Opinion 642

By Committee on Professional Ethics

NEW YORK STATE BAR ASSOCIATION
Committee on Professional Ethics

Opinion #642 – 02/12/1993 (45-92)

Topic: Lawyer as witness; arbitration
Digest: Lawyer-as-witness rule applies in the context of an arbitration
Code: Definition 6, DR 5-101(B), DR 5-102(A), EC 5-10

QUESTION

Does the “lawyer-as-witness” rule prevent an attorney from serving as both attorney for a union and as a witness in an arbitration concerning a collective bargaining agreement the attorney negotiated?

FACTS

The inquirer has represented a labor union in collective bargaining negotiations, and is currently representing the union in a grievance arbitration in which the parties disagree as to the proper interpretation of a provision of the agreement he negotiated. The employer has indicated an intention to call its own negotiator (an attorney and former employee) as a witness at the arbitration. Depending upon this witness’s testimony, the inquirer believes that he may have to testify as a rebuttal witness.

OPINION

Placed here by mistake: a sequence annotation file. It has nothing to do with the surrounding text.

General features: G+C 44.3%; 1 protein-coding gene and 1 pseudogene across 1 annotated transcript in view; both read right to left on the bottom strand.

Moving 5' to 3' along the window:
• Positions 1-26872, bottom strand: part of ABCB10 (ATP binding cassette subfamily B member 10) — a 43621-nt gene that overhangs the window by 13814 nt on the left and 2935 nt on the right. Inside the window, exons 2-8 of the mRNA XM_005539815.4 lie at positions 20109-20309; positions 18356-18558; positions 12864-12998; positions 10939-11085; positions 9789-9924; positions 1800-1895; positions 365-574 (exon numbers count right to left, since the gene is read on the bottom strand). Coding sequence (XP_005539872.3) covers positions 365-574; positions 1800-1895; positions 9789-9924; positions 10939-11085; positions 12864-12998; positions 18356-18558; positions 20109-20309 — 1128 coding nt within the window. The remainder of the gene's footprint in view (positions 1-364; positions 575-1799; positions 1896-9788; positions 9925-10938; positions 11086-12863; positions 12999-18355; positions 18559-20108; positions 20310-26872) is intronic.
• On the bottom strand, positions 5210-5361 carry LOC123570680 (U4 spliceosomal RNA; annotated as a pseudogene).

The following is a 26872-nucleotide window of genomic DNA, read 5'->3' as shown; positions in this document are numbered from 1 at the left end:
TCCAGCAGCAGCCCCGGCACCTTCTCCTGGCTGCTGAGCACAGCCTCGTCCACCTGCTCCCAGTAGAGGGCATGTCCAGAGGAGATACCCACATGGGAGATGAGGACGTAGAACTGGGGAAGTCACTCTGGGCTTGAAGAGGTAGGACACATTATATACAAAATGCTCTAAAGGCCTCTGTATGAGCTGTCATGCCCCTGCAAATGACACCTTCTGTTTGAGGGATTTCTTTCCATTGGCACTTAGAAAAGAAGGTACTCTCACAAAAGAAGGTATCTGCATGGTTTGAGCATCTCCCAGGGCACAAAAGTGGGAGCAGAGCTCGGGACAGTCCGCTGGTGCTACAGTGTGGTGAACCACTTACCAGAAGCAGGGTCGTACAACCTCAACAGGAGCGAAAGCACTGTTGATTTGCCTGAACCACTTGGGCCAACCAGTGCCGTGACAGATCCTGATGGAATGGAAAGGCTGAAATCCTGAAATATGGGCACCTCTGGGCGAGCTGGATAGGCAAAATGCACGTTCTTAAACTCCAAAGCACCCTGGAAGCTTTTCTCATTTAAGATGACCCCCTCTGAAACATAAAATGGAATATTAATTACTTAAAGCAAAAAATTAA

Pursuant to DR 5-102(A) of the Code of Professional Responsibility, a lawyer must withdraw as an advocate before a tribunal if the lawyer learns, or it is obvious, that the lawyer ought to be called as a witness in the proceedings on behalf of the client. The Code defines “tribunal” as referring not only to courts, but to “all other adjudicatory bodies.” Definition 6. It is the opinion of this Committee that a single arbitrator, or a panel of arbitrators, constitutes an “adjudicatory body” within the meaning of the Code. Indeed, courts frequently refer to “arbitral tribunals.” See, e.g., Mitsubishi Motors Corp. v. Soler Chrysler-Plymouth. Inc., 473 U.S. 614, 626 (1985); Steele v. L.F. Rothschild & Co., 864 F.2d 1, 2 (2d Cir. 1988); Graphic Communications Union v. Chicago Tribune Co., 779 F.2d 13, 15 (7th Cir. 1985); Matter of Granite Worsted Mills. Inc. (Aaronson Cowen, Ltd.), 25 N.Y.2d 451, 457 (1969); Matter of Lipschutz (Gutwirth), 304 N.Y. 58, 61 (1952). It follows, then, that DR 5-102(A) applies in the context of an arbitration. See Ridermann Industries Licensing. Inc. v. Avmar N.V., 173 A.D.2d 401, 402, (1st Dep’t 1991) (affirming stay of arbitration pending judicial resolution of disqualification issue); Virginia Op. 655 (1985)(DR 5-102 applies in arbitration proceedings); contra Dunmore Police Assn. v. Borough of Dunmore, 528 A.2d 299, 301 (Pa. Comm. 1987)(DR 5-102 does not apply in “informal” labor arbitration). Thus, a lawyer-witness may continue in an advocacy role only if one of the four enumerated exceptions in DR 5-101(B) applies.The lawyer must determine whether to withdraw from serving as an advocate before the arbitrator based on the lawyer’s knowledge and understanding of all the facts and circumstances. In so doing, the lawyer must carefully and continually assess whether DR 5-102(A) has been triggered, that is, whether the lawyer ought to be called as a witness in the proceeding. Once that point has been reached, the lawyer must determine whether any of the exceptions in DR 5-101(B) applies. In this regard, we note that the exception set forth in DR 5-101(B)(4), that predicated on the substantial hardship that would befall the client because of the distinctive value of the lawyer as counsel in the particular case, applies only in the most exceptional situations, see EC 5-10. In assessing the applicability of that exception, the lawyer should be guided by the principles set forth in EC 5-10.CONCLUSIONFor the foregoing reasons, the question is answered in the affirmative.

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